Times are tough these days for environmentalists concerned about global warming. The political environment in North America has become downright chilly: The debate in the United States is heavily influenced by conservatives who insist global warming is a hoax, and centrists and liberals are unwilling to push for new policy action because they lack the necessary votes in Congress and fear being characterized as anti-business. Canada is moving aggressively to develop its vast (and dirty) reserves of oil sands. Even in Europe, long a climate leader, more immediate worries about economic growth, monetary and fiscal policy, and the future of the euro leave little room on the policy agenda for other concerns.
Meanwhile, global carbon emissions continue to increase at higher rates than experts had anticipated even a few years ago, as more evidence of the effects of global warming emerges, and oil exploration and development continue apace.
Despite these portents of climate gloom, Gernot Wagner, an economist at the Environmental Defense Fund in New York, remains optimistic that the policy debate will shift back toward the environmental position, and he sees encouraging signs of change in the marketplace. Wagner is the author of But Will the Planet Notice: How Smart Economics Can Save the World (Hill and Wang, 2011), which came out in paperback in September 2012. He discussed the outlook for climate policy with strategy+business earlier this year in New York.
S+B: Few business policymakers seem to doubt the evidence of climate change, but a fair number are uncertain about how aggressively we should act. Do you see the business community, on balance, supporting comprehensive policy action?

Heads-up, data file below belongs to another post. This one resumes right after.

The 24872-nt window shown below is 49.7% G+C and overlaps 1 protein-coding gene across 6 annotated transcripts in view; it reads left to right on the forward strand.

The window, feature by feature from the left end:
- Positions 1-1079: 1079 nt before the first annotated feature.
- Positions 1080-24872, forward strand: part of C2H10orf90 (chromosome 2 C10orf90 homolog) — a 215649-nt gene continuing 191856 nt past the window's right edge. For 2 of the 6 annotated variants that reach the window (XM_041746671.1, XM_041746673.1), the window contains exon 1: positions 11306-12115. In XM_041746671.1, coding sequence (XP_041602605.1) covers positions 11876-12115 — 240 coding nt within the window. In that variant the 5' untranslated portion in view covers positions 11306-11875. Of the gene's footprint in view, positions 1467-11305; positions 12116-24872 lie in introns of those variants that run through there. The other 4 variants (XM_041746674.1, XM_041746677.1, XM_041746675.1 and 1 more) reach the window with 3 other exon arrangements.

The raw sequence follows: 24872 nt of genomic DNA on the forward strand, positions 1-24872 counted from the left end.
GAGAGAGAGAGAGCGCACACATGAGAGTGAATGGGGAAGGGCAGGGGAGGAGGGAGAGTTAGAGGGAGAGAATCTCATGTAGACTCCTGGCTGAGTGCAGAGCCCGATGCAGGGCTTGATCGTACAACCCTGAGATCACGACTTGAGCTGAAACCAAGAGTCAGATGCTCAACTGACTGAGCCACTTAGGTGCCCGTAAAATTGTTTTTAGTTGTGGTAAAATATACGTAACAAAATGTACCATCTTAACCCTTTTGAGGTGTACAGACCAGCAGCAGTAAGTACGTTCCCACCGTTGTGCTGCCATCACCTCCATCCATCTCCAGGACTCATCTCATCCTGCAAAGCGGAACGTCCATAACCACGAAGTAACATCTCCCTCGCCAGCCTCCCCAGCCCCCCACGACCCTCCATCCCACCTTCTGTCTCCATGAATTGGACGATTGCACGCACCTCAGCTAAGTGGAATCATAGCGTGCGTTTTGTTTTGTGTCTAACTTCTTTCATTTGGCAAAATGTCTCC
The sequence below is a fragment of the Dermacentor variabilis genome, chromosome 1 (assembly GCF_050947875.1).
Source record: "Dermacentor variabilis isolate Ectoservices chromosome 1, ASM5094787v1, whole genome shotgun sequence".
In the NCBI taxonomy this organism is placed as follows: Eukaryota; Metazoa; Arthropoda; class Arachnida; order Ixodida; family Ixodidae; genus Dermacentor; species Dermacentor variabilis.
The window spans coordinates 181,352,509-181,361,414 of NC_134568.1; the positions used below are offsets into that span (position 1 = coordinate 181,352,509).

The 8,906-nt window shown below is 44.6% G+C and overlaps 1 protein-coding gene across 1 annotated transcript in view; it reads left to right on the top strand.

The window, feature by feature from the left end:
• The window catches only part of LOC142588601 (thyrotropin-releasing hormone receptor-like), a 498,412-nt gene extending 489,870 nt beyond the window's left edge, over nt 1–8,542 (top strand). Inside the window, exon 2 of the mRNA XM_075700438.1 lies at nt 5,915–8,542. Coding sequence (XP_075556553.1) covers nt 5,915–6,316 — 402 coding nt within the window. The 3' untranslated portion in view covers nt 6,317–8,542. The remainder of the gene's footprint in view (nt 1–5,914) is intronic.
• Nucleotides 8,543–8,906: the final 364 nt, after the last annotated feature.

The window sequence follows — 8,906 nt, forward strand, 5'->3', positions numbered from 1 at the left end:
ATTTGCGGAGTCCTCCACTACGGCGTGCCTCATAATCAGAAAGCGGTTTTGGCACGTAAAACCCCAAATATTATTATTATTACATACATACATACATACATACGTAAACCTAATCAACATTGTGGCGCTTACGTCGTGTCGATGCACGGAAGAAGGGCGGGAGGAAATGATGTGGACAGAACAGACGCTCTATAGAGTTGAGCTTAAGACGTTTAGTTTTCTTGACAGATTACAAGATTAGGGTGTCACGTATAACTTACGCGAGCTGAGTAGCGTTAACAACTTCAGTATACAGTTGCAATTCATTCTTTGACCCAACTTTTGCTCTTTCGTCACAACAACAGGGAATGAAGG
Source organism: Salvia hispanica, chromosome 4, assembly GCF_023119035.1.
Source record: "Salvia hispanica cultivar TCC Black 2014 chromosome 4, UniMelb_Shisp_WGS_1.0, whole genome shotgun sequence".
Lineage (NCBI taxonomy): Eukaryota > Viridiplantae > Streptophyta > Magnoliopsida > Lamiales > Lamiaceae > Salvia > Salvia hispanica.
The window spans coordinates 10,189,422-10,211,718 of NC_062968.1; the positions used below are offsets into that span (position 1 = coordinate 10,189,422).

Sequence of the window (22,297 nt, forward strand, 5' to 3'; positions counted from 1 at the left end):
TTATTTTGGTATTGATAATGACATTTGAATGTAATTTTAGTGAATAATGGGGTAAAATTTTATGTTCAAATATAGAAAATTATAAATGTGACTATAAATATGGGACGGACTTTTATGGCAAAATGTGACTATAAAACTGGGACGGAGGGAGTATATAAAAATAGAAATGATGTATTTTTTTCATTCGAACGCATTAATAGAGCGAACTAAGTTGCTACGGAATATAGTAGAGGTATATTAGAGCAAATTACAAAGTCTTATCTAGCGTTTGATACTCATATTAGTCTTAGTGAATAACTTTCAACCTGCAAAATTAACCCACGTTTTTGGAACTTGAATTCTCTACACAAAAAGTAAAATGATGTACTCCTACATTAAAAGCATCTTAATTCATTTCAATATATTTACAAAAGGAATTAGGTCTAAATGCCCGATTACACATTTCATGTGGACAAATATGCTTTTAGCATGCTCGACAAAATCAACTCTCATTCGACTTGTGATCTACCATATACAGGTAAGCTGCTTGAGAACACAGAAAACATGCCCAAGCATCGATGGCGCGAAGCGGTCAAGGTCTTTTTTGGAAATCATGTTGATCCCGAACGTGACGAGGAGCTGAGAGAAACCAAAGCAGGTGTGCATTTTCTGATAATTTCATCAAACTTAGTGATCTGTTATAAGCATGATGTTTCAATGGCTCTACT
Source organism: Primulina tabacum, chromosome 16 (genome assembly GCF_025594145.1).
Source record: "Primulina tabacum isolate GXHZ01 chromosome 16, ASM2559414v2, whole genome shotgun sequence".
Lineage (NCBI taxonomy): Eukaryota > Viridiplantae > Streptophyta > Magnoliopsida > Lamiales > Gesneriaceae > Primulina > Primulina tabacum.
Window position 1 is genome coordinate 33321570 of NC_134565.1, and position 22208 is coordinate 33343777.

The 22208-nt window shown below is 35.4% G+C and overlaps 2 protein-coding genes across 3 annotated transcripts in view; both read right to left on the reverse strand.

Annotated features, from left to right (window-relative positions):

WAGNER: The only doubt that serious people have is the exact extent to which global warming is happening. This is something that businesspeople understand. It’s basic option theory: If there is a potentially irreversible situation, you want to keep open the option of avoiding it, or at least be able to do something about it later. Everything we know about option theory and climate change tells us we should be doing more now.
If you happen to be in the global auto business, the fact that extreme weather events can shut down a quarter of the global supply chain matters — not in a few decades, but right now. In recent cases like the flooding in Thailand or the earthquake in Japan, you see the impact in your quarterly earnings. In general, you may not see the impact of climate change so immediately, but there’s a reason that the world’s biggest insurance companies are the ones sounding the alarm and the ones with the most ambitious goals for global warming policy. These insurers of last resort see external events increasing every year, decade after decade.
S+B: You’re optimistic that policy will change. Where do you see encouraging trends?
WAGNER: In the U.S., what the Environmental Protection Agency is doing right now — using the Clean Air Act to reduce greenhouse gases under the legal authority that was affirmed by the Supreme Court — is fantastic. And California will have a cap and trade system in force January 1, 2013. California took the lead on vehicle emissions standards, and with the new nationwide rules the Obama administration has put in place, California’s standard has, in effect, gone national. None of these is quite enough to solve global warming, but they all point in the right direction.
S+B: How about in developing countries?
WAGNER: It’s interesting. The climate bill that fizzled in the U.S. Senate a couple of years ago mentioned two countries on its first page, in the context of “if they don’t act, we won’t”: China and India. Well, they are acting.